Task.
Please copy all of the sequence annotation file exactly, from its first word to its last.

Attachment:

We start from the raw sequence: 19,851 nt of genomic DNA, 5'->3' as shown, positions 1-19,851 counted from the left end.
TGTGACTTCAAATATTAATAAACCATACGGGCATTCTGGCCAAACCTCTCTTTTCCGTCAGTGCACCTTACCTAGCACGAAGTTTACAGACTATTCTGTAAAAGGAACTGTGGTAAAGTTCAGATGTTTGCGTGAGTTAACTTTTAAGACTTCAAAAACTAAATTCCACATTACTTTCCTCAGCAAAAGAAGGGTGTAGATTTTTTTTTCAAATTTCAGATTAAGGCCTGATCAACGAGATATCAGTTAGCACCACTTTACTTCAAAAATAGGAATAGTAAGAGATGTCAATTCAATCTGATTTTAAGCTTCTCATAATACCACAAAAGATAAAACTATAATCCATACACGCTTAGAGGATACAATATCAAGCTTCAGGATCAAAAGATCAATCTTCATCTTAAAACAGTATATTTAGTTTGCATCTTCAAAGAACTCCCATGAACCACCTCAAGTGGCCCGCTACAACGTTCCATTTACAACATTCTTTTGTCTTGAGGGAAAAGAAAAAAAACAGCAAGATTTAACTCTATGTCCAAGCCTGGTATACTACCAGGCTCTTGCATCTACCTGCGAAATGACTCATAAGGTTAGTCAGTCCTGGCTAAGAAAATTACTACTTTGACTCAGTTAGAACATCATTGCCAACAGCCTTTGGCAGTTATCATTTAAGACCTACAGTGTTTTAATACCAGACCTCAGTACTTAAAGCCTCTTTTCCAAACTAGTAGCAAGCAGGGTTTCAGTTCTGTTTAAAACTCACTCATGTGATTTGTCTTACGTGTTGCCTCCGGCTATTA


We start from the raw sequence: 19,851 nt of genomic DNA, 5'->3' as shown, positions 1-19,851 counted from the left end.
TGTGACTTCAAATATTAATAAACCATACGGGCATTCTGGCCAAACCTCTCTTTTCCGTCAGTGCACCTTACCTAGCACGAAGTTTACAGACTATTCTGTAAAAGGAACTGTGGTAAAGTTCAGATGTTTGCGTGAGTTAACTTTTAAGACTTCAAAAACTAAATTCCACATTACTTTCCTCAGCAAAAGAAGGGTGTAGATTTTTTTTTCAAATTTCAGATTAAGGCCTGATCAACGAGATATCAGTTAGCACCACTTTACTTCAAAAATAGGAATAGTAAGAGATGTCAATTCAATCTGATTTTAAGCTTCTCATAATACCACAAAAGATAAAACTATAATCCATACACGCTTAGAGGATACAATATCAAGCTTCAGGATCAAAAGATCAATCTTCATCTTAAAACAGTATATTTAGTTTGCATCTTCAAAGAACTCCCATGAACCACCTCAAGTGGCCCGCTACAACGTTCCATTTACAACATTCTTTTGTCTTGAGGGAAAAGAAAAAAAACAGCAAGATTTAACTCTATGTCCAAGCCTGGTATACTACCAGGCTCTTGCATCTACCTGCGAAATGACTCATAAGGTTAGTCAGTCCTGGCTAAGAAAATTACTACTTTGACTCAGTTAGAACATCATTGCCAACAGCCTTTGGCAGTTATCATTTAAGACCTACAGTGTTTTAATACCAGACCTCAGTACTTAAAGCCTCTTTTCCAAACTAGTAGCAAGCAGGGTTTCAGTTCTGTTTAAAACTCACTCATGTGATTTGTCTTACGTGTTGCCTCCGGCTATTA